# Extrapolating signals using wavelets

I am an absolute beginner to wavelets, and I've read a few articles on how wavelets are used for predicting future points of a dataset, notably Wavelet prediction for Oil Prices and 1D Signal Prediction using wavelets

So, what I can not understand is that, for the N samples, how the N/2 detail coeffecients approximations are used for prediction.

I am using the PyWavelets package for python, and when I pass my N samples to the pywt.wavedec, I can see the approximation coeefficients show similar behavior to my dataset, but I don't understand how that is used together with the detail coefficients for prediction.

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Though I believe the methodology and conclusions in the first paper you mention are fundamentally flawed, I'll give a brief and simplified explanation of what I think they are doing. It will not be very precise, but my explanation should help you understand how they are getting their predictions.

Suppose you decompose your signal (or time-series) $f(t)$ using a wavelet basis. This is a time-scale decomposition of $f(t)$, and at each scale s, at each time step (or window) $t_i$, you have a coefficient, $\alpha_{s,i}$, indicating the "amount" or "weight" of the $(s,i)$-th wavelet basis function present in your signal at time (window) $t_i$.

(Such a decomposition is described at Wikipedia, and in this article. But imho the best reference for this stuff is Mallat's book)

Now, it appears that the authors of the paper you cite look at the series of all coefficients of a certain scale, or "level of detail," as I believe they call it. Then they try to fit a spline or other model to this series in order to extrapolate these weights into the future. They do this for each scale, and this gives them their future wavelet coefficients. That is, they use these extrapolated values as the weights when writing the predicted signal as a linear combination of the wavelet basis functions.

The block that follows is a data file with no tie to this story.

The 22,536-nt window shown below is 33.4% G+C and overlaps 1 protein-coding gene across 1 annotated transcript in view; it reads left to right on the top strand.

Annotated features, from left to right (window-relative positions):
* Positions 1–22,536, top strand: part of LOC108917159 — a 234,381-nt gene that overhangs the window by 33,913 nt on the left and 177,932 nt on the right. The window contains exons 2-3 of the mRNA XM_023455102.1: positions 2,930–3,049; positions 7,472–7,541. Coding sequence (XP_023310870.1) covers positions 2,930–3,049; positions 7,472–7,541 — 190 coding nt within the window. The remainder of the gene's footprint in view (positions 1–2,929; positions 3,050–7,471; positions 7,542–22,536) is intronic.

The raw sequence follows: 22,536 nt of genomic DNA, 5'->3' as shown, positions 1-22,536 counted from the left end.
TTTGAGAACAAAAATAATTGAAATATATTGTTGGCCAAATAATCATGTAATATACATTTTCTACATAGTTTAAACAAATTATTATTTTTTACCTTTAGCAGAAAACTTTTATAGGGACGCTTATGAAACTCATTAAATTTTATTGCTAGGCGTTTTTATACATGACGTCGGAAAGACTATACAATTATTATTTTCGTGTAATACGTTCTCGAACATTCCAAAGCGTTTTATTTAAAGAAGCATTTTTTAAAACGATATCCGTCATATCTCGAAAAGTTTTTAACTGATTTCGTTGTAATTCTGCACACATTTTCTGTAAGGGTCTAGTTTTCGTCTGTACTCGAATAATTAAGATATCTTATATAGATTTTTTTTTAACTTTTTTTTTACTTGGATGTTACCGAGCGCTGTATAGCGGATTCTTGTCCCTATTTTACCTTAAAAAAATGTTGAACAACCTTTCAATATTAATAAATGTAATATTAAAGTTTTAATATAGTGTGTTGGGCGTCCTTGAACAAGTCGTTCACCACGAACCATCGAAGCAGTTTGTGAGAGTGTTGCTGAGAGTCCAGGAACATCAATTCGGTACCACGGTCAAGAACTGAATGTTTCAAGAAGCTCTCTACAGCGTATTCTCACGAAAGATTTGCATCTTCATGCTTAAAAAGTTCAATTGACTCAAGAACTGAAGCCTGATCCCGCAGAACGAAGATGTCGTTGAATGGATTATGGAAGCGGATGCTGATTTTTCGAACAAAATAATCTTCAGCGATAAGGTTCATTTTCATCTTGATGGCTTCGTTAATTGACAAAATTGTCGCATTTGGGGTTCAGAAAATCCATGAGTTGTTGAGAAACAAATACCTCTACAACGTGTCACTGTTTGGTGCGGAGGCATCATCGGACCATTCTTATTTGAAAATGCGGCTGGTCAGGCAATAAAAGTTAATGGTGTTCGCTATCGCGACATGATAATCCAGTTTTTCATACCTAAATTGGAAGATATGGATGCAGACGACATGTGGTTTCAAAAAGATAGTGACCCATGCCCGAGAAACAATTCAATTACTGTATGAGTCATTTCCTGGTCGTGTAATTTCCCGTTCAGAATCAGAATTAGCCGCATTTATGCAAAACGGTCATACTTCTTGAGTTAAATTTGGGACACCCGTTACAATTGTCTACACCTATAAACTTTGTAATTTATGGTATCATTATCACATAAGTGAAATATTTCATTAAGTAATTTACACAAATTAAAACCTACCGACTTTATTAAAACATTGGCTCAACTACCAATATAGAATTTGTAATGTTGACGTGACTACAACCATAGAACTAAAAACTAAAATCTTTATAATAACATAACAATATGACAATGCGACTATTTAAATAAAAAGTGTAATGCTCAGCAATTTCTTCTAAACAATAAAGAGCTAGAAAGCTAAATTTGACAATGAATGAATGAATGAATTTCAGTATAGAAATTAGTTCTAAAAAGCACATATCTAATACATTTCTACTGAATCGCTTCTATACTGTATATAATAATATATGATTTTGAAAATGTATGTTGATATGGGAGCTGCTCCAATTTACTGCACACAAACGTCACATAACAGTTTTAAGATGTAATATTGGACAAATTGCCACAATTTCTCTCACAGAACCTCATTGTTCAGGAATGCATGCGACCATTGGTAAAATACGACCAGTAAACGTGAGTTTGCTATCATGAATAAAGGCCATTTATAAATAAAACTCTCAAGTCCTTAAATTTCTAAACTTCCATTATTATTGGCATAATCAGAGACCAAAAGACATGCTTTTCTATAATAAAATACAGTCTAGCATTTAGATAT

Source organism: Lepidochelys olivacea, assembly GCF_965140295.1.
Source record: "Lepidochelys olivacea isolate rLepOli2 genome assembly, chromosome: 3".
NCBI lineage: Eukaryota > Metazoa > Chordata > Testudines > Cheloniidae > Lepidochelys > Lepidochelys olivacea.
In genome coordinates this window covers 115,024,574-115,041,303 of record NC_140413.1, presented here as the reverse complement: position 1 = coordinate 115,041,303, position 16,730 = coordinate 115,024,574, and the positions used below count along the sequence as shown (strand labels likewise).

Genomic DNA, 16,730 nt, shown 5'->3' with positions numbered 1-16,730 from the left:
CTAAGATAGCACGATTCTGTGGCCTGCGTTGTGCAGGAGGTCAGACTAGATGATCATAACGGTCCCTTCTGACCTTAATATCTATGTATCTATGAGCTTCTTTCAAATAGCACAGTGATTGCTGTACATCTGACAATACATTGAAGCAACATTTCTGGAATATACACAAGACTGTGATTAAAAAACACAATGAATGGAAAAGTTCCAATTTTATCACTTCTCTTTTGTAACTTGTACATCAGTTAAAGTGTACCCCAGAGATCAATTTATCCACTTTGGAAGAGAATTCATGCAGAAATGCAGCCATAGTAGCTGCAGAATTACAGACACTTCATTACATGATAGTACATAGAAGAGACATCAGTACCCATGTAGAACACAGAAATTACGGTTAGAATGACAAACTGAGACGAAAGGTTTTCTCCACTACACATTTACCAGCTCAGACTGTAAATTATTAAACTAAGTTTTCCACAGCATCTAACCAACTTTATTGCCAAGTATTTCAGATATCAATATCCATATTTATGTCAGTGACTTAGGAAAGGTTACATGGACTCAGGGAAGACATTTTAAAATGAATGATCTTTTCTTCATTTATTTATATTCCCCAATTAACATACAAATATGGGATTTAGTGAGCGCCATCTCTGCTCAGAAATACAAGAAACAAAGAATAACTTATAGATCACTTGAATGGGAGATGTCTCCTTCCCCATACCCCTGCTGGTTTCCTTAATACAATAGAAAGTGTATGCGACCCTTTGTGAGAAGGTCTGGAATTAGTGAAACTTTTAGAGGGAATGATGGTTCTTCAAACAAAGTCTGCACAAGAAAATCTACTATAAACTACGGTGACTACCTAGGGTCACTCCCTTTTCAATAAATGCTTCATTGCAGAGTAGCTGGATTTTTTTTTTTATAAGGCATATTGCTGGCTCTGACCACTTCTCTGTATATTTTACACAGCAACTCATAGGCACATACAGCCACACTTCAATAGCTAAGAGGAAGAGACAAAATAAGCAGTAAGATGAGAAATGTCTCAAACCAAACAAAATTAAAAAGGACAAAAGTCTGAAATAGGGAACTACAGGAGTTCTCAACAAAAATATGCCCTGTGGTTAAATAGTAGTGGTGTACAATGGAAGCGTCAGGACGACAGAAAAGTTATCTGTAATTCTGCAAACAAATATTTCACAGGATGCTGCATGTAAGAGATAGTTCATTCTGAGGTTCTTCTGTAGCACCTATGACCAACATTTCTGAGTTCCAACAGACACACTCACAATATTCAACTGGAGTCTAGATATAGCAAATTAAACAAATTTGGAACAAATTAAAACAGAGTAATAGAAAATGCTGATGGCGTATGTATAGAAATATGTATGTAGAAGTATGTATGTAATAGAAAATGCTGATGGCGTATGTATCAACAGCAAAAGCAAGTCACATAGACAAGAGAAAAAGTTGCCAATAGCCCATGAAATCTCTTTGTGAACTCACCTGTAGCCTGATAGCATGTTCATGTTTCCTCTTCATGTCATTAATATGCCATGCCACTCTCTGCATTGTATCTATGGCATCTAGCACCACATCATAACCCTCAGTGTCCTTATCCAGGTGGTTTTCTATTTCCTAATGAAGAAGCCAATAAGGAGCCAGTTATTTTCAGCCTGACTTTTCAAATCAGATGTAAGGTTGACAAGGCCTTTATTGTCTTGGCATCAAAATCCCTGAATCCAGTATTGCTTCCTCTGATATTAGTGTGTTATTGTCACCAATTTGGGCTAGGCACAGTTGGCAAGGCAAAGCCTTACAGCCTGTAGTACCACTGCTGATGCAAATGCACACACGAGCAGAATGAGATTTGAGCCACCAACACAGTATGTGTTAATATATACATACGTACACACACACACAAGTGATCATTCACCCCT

If anything I've said is confusing (and/or if you think any of it is incorrect) please let me know.

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that helps a lot! so they basically try to "curve-fit" the coefficients to get future values and then predict the future signal right? But then why wouldnt they just try to curve-fit their data points and get the future points that way? – vineet Mar 24 '12 at 15:13
@vineet Good question. The goal is to come up with a model that fits the data because it's a good model for the data generation process, rather than a model that just fits a specific data set; i.e. we must avoid overfitting the data. The idea is that the wavelet basis functions might be useful for capturing structural information about the data generation process. If we expect this structure to persist, or to change in predictable ways -- e.g. a pattern in the trajectories of the coefficients -- then this might provide a better model than just fitting the data with, say, a moving average. – William DeMeo Mar 26 '12 at 1:46
yes, i tried that out. Predicting a series by extrapolating the coefficients and then reconstructing the dataset is way more accurate than extrapolating the dataset itself. Thanks for the explanation! – vineet Mar 26 '12 at 12:37